Mark Harris also has a thoughtful piece. He sees section 4.1.5 of the draft covenant as "the camel's nose." That section says:
It shall be open to other Churches to adopt the Covenant. Adoption of this Covenant does not bring any right of recognition by, or membership of, the Instruments of Communion. Such recognition and membership are dependent on the satisfaction of those conditions set out by each of the Instruments. However, adoption of the Covenant by a Church may be accompanied by a formal request to the Instruments for recognition and membership to be acted upon according to each Instrument's procedures.
Radner has made it clear that "Church" can mean anything from a denomination to an individual diocese (or maybe even a parish) to what we think of as a "church" in the Anglican Communion. Any one of these "churches" can appeal to any one of the purported 4IU for admittance. Is this not a recipe for chaos?

Mark writes:

The question becomes serious if, say, The Episcopal Church were to be at some point held at a distance on the basis of a decision by the Joint Standing Committee of the Primates and ACC recommending to the "Instruments of Communion" that they do so. Then that same Joint Standing Committee might recommend that the petition from a new Church in the area be received positively.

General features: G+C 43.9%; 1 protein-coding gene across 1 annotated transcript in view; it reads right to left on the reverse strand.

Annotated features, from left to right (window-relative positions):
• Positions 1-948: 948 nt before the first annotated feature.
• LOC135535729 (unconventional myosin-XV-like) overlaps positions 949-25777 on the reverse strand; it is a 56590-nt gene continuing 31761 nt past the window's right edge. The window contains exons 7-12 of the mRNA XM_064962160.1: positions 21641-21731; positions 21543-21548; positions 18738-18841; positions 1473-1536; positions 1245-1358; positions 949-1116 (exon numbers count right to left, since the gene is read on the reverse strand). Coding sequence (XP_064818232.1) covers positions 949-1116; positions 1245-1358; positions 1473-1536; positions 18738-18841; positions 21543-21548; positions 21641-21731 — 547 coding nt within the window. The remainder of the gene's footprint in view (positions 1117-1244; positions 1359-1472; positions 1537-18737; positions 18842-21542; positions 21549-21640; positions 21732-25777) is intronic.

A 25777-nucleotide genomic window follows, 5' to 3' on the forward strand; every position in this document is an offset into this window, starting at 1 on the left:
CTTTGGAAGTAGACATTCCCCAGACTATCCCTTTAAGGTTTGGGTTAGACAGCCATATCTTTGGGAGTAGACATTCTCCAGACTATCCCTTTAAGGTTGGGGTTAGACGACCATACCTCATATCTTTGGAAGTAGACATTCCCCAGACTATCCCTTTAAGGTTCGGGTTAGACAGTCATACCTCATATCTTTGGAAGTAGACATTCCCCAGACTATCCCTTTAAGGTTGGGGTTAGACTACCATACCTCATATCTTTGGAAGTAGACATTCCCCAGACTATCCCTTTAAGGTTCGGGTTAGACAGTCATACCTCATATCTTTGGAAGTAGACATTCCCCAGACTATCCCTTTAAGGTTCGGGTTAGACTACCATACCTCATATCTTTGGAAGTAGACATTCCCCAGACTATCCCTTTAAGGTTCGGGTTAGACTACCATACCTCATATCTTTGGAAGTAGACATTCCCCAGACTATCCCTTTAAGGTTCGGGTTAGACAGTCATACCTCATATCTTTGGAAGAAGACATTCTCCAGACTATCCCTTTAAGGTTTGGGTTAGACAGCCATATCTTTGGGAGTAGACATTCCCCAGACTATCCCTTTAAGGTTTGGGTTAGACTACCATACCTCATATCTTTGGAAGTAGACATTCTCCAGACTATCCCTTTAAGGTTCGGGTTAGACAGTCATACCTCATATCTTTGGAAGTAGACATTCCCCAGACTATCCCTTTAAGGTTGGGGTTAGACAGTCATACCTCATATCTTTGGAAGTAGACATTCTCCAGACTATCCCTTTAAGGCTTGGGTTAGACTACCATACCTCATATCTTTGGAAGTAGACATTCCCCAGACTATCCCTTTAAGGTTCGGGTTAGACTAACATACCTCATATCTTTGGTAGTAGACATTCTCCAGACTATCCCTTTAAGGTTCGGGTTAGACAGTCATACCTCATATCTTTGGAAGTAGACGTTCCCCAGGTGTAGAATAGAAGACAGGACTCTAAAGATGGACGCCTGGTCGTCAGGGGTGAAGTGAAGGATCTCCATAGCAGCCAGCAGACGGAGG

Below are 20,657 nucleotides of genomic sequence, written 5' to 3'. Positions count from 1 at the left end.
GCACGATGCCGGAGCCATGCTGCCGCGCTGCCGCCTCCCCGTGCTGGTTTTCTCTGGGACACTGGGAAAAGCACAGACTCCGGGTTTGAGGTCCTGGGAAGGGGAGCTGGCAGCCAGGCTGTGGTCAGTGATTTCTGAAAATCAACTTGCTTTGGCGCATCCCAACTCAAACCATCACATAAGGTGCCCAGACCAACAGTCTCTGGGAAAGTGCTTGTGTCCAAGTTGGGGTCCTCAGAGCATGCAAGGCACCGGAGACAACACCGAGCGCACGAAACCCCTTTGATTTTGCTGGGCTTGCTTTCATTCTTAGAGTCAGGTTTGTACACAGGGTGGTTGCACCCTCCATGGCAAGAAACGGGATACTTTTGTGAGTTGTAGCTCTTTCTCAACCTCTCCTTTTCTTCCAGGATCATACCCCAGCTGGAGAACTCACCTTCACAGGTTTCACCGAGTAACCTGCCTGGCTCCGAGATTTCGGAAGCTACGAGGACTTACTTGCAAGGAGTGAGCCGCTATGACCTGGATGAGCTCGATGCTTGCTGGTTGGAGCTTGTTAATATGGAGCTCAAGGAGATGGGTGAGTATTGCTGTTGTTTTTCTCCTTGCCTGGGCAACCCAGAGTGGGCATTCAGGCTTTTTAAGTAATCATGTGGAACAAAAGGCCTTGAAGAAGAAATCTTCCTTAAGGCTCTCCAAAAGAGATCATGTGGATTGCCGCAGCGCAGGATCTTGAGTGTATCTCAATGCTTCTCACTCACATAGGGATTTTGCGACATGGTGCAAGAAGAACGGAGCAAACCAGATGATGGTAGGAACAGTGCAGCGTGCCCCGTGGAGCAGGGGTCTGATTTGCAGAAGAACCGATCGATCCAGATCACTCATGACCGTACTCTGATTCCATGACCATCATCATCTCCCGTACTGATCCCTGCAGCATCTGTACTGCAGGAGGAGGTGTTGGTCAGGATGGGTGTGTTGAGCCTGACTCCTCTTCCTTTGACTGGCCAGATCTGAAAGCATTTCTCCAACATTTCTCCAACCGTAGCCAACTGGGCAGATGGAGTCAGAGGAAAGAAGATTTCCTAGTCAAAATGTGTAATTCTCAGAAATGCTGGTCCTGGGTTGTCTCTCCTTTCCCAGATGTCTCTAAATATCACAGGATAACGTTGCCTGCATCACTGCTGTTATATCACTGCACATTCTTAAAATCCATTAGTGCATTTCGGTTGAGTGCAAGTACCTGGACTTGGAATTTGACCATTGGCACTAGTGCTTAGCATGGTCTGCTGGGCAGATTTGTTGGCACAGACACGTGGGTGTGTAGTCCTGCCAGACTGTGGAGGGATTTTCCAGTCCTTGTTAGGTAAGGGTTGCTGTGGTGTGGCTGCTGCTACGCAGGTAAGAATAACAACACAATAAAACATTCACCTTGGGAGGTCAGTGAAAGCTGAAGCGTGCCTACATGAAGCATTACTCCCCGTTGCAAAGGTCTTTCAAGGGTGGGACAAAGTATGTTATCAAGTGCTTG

The new draft is clear: the actions of the Joint Standing Committee, the Instruments of Communion, the Primates or even the ACC itself have no force within any Church member of the Anglican Communion. However, their recommendations would have considerable force in the Communion itself. So they could not call the Episcopal Church to account and force it to do something. But it could decide that TEC was no longer part of this or that Anglican Communion "instrument."

The notion that the Joint Standing Committee or any other agent of the Communion could entertain a petition from ACNA to join one or the other groups with in the Anglican Communion, when ACNA exists precisely because it believes that TEC is not "orthodox" is troublesome.

The draft is now in its final form, it appears. Rather than change it by additional revision, it would seem to me that the ACC and the Joint Standing Committee might provide statements of clarification - that "church" means "national or regional church" or "Province," and that the Communion will not recognize two churches who are not in full communion and covenant with one another in the same geographical jurisdiction.

There will be more such clarifications needed. I don't think this stops the Covenant. It means that we need to be clear as to what things mean and why.